2 December 2020
The social unrest in Hong Kong since June 2019 has been heartbreaking. The scale of disruption and violence is unprecedented. People were harassed or attacked simply over the colour of their clothing. The verbal and emotional abuse arising from supporting the government or taking part in peaceful protest has been disturbing for all.
The civil behaviour and good order that has characterised Hong Kong for generations seemed to disappear overnight. Road blocks, tear gas and confrontation between demonstrators and police became part of the lifestyle of the city during that period.
There are many concerns in the community about the enactment of the national security law and its impact on many of Hong Kong’s freedoms. At least some of the violent confrontations have subsided for the moment, but the roots of the problems that led to them have not been addressed. Genuine reconciliation within society needs to occur, otherwise further social unrest might come back at any time.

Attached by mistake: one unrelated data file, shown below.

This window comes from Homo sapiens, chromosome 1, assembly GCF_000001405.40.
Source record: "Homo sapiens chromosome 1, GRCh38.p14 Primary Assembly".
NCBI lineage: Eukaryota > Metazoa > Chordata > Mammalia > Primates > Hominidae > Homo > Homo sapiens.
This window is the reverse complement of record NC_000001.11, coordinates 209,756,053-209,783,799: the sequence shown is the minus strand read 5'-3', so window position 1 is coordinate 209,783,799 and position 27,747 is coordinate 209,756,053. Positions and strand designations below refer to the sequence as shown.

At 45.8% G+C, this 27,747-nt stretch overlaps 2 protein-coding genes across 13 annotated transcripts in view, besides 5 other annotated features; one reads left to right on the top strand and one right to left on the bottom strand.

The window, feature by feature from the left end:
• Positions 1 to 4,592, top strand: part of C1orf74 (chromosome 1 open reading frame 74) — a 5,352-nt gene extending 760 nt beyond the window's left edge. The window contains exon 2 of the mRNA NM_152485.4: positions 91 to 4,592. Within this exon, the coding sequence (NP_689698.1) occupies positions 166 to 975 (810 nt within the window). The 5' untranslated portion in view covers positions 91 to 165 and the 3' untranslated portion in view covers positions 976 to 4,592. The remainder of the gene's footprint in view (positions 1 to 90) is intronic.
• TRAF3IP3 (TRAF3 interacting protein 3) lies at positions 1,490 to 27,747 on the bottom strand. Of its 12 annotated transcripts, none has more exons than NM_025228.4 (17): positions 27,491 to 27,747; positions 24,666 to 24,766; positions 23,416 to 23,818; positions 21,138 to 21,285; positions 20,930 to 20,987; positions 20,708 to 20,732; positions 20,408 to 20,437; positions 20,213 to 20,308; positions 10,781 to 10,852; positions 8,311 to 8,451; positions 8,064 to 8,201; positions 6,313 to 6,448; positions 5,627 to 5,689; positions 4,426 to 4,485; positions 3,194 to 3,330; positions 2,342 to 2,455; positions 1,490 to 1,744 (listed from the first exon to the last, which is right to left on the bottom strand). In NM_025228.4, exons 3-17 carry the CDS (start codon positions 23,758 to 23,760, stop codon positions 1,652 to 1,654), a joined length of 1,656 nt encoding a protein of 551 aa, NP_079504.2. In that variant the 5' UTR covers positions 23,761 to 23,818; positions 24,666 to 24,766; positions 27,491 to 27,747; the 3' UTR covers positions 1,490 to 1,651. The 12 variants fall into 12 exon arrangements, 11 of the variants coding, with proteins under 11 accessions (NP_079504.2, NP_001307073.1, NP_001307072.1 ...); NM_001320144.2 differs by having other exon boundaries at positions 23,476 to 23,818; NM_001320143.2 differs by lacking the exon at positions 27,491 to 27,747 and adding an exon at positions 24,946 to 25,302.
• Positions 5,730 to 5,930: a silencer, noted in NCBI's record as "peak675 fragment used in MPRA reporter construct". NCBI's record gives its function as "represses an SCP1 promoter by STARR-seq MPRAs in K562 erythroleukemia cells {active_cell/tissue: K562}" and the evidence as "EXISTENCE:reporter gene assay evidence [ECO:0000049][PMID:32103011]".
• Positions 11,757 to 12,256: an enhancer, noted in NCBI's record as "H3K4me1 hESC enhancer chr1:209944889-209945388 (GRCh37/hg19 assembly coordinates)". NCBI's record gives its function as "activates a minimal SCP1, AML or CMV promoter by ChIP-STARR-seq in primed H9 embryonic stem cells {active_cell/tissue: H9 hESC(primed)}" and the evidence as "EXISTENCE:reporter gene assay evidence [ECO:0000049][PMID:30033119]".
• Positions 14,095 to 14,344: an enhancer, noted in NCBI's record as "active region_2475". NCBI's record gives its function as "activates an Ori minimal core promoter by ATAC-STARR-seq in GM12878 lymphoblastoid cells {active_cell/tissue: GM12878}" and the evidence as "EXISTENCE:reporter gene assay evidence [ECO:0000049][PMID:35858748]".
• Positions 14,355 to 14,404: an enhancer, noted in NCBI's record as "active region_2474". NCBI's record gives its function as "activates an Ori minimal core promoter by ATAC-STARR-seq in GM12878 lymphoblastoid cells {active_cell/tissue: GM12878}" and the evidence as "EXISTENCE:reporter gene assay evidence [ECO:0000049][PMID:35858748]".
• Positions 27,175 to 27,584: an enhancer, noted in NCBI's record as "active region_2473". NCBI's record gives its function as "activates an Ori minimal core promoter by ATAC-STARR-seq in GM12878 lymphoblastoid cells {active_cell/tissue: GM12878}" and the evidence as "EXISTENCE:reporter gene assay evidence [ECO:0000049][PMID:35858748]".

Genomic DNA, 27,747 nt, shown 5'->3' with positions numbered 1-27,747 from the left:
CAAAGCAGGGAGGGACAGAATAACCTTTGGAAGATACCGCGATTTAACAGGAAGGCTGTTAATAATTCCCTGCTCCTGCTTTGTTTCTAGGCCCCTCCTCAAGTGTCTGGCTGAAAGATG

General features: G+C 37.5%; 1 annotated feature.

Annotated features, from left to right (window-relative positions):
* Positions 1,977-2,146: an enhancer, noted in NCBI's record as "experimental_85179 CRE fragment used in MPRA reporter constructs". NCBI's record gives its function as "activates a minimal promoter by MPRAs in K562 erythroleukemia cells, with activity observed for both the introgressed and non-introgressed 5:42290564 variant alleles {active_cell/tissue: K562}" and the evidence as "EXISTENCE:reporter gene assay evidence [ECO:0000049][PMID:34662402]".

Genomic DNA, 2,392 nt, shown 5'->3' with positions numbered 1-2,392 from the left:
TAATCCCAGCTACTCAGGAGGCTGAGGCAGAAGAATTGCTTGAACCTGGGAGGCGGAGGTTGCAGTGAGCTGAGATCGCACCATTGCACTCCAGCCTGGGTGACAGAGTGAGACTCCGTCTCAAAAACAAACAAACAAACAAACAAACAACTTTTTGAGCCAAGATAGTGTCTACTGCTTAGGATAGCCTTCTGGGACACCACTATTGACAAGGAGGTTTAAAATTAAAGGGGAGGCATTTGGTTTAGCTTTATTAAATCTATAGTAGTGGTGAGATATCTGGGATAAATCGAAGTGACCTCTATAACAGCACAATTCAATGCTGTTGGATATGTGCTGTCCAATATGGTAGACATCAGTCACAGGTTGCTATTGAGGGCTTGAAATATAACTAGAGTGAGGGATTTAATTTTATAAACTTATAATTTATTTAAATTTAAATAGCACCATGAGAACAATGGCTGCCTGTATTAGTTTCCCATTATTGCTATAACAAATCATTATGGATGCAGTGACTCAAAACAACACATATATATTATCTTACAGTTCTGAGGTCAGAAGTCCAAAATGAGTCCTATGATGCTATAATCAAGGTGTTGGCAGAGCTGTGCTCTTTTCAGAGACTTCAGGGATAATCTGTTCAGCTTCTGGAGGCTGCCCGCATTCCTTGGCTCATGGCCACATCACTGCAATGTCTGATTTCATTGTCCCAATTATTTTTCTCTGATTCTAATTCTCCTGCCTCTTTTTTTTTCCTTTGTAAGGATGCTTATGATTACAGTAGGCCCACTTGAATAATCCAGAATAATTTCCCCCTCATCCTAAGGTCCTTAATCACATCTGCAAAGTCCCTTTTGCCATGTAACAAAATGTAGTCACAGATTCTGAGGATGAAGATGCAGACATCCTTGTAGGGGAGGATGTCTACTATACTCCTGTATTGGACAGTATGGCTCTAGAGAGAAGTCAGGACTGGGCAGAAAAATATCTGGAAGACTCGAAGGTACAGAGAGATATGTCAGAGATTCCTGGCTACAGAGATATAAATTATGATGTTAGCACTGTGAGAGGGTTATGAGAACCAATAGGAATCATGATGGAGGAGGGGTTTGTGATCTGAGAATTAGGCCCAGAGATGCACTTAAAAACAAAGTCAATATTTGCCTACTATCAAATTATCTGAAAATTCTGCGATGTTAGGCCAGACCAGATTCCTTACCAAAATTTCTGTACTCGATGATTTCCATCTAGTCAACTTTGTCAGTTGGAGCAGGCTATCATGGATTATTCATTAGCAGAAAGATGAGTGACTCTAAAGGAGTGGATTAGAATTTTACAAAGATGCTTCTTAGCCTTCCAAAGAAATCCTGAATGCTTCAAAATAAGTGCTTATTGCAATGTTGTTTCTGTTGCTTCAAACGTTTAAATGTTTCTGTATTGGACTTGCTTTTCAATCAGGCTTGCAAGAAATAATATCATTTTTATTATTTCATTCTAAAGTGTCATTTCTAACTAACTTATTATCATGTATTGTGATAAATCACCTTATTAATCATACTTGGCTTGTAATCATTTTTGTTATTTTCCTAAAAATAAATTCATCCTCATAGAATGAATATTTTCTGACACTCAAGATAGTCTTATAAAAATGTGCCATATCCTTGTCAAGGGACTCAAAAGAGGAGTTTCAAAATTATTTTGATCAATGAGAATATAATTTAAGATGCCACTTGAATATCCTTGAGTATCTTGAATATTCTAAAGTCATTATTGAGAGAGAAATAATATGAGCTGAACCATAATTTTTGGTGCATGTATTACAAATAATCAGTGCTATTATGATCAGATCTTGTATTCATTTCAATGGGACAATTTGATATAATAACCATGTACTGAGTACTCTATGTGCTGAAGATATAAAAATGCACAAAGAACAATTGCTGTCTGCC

The local and central governments have a responsibility to lead in this process given their position of power. Such actions would be for the good of everyone in Hong Kong. One place to start is in resolving the status of those who were arrested... Click here to read the full text.